URI 101 revamps curriculum with goal of promoting belonging, community

A new URI101 pilot program was launched, making the existing course more in-depth and effective for students.

The URI101 course has been part of the first-year experience at the University of Rhode Island for 28 years. Throughout its time here, it has been an introductory course that teaches students about URI, introduces them to their major and provides students with a faculty member that they can come to if they need help. Since the times of COVID-19, however, this course has undergone significant changes in order to make sure students were receiving the right information and resources.

Kim Stack, the leader of the committee to change this course and a URI101 instructor, says that the URI101 curriculum has always adapted to students’ needs and has been continually evolving since its inception. This new pilot program is part of this evolution.

“It’s not that the curriculum necessarily changed,” Stack said. “It’s that we made it more robust for the instructors and gave them more resources to utilize in order to feel like they could create a sense of belonging in the class.”

The instructors of the course are provided with an in-depth sample syllabus that they are able to change as they see fit in order to make this course more personalized to the major. Some sections include: how to use URI technology and platforms such as Brightspace and Handshake, student involvement and studying resources provided by the Academic Enhancement Center.

The class is also personalized to students – there are different sections for each major and it is designed to help students find out more about themselves. Stack says that one of the students’ favorite topics is about curriculum sheets and how to understand them. This important skill allows students to understand more about what is required for their specific majors. The course also remains dedicated to diversity, through partnership with the Community, Equity and Diversity Office on campus. Topics such as social identity, power and privilege are focal points in the class.

This curriculum has evolved since 2020, but the pilot program has been in the works since the summer of 2022. Committee meetings were held throughout that time, and one of the members who helped to make this change happen was Cheryl Foster, a philosophy professor who has a long history of working with first-year students. Foster was one of the people who helped to develop a sample syllabus and a Brightspace site for the course, along with Kristine Bovy, the chair of the anthropology department. The instructors will have resources for students to reference on Brightspace, but during class, they focus on creating connections and asking questions, not overloading students with slideshows and information.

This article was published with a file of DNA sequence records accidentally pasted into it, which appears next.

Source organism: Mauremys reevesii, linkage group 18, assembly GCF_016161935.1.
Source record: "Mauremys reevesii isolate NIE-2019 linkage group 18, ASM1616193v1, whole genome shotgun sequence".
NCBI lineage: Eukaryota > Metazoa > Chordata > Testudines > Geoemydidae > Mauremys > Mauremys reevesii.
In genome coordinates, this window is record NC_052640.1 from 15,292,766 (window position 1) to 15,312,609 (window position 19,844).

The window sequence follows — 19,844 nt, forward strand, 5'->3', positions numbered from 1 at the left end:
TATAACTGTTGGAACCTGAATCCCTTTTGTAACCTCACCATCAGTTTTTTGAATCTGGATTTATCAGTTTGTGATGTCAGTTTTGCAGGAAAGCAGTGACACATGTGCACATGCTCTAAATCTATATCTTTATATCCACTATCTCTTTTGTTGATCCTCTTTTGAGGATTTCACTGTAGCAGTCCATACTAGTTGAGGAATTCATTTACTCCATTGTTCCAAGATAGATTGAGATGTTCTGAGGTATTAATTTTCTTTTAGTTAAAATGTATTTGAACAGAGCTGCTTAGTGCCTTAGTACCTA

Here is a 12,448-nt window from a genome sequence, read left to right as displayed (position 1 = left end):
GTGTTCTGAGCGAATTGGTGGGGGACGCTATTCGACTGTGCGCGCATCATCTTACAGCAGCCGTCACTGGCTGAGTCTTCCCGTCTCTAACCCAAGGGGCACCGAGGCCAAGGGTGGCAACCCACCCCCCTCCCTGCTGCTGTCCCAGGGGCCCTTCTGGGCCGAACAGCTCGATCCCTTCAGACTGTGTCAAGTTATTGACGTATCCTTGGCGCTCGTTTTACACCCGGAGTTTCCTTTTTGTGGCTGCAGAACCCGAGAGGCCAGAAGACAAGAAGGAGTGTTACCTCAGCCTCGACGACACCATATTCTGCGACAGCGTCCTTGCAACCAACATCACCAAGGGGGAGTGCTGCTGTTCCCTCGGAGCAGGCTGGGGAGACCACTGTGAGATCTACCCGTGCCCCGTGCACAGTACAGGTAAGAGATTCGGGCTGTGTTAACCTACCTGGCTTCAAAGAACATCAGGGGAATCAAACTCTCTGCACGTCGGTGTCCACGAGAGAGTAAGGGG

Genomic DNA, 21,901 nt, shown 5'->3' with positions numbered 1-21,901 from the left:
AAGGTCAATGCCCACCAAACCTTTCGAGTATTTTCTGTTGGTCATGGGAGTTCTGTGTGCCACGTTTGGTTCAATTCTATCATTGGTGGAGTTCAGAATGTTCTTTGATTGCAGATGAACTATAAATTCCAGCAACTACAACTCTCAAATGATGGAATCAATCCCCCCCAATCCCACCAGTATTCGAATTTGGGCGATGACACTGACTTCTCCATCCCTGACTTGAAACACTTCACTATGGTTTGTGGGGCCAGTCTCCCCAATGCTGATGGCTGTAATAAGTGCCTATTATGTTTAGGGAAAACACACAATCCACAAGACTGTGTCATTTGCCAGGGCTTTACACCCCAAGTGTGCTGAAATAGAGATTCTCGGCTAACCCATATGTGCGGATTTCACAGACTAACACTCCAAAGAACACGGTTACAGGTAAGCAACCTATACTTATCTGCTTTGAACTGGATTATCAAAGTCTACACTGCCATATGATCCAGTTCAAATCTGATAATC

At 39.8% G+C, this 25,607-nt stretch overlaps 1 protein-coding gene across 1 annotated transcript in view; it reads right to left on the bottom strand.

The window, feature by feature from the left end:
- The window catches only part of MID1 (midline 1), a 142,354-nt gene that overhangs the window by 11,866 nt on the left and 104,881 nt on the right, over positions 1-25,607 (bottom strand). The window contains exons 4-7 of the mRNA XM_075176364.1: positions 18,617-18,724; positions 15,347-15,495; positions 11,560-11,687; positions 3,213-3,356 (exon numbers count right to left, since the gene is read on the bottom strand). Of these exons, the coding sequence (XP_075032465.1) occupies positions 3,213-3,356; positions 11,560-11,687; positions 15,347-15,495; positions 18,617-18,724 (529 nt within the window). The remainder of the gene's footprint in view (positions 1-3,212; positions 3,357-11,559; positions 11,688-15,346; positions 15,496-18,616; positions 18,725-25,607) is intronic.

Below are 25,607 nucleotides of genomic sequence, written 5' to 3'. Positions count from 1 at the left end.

“We only have an hour,” Foster said. “Let’s make the most of being face-to-face.”

The new syllabus looks quite a bit different than it used to, containing topics like student involvement, how to have difficult conversations and how students can thrive. There is also a requirement for making an office-hours appointment with the instructor. This is so that students can get used to utilizing Starfish and talking with professors.

This helps the program move more toward, “having someone you can come to if you don’t know how to do something,”according to Foster,

In addition, posted on Brightspace are the key points of what was covered in class that day so the students know what the topic is, why they covered it and how they can apply this information to their own lives.

Associate Dean Brian Krueger and Assistant Dean Kamilah A’Vant are two people who have impacted this pilot program greatly, especially during the summer of 2022 when the idea was just beginning. A’Vant played a role in promoting diversity, equity and inclusion within the course and Krueger made sure that all of the academics were represented. Also on the committee were professors from different departments.

“We had at least one scientist, one humanist and one artist, all giving us feedback and contributing,” Foster said.

The team collected feedback through surveys, in order to get firsthand accounts of what worked, what did not, and how students felt about the course.

“This year, what we’re hearing is a lot of positivity in the class,” Stack said.

This new course will help pave the way for first-year students to succeed, understand their majors and feel supported at URI – from their first semester to graduation.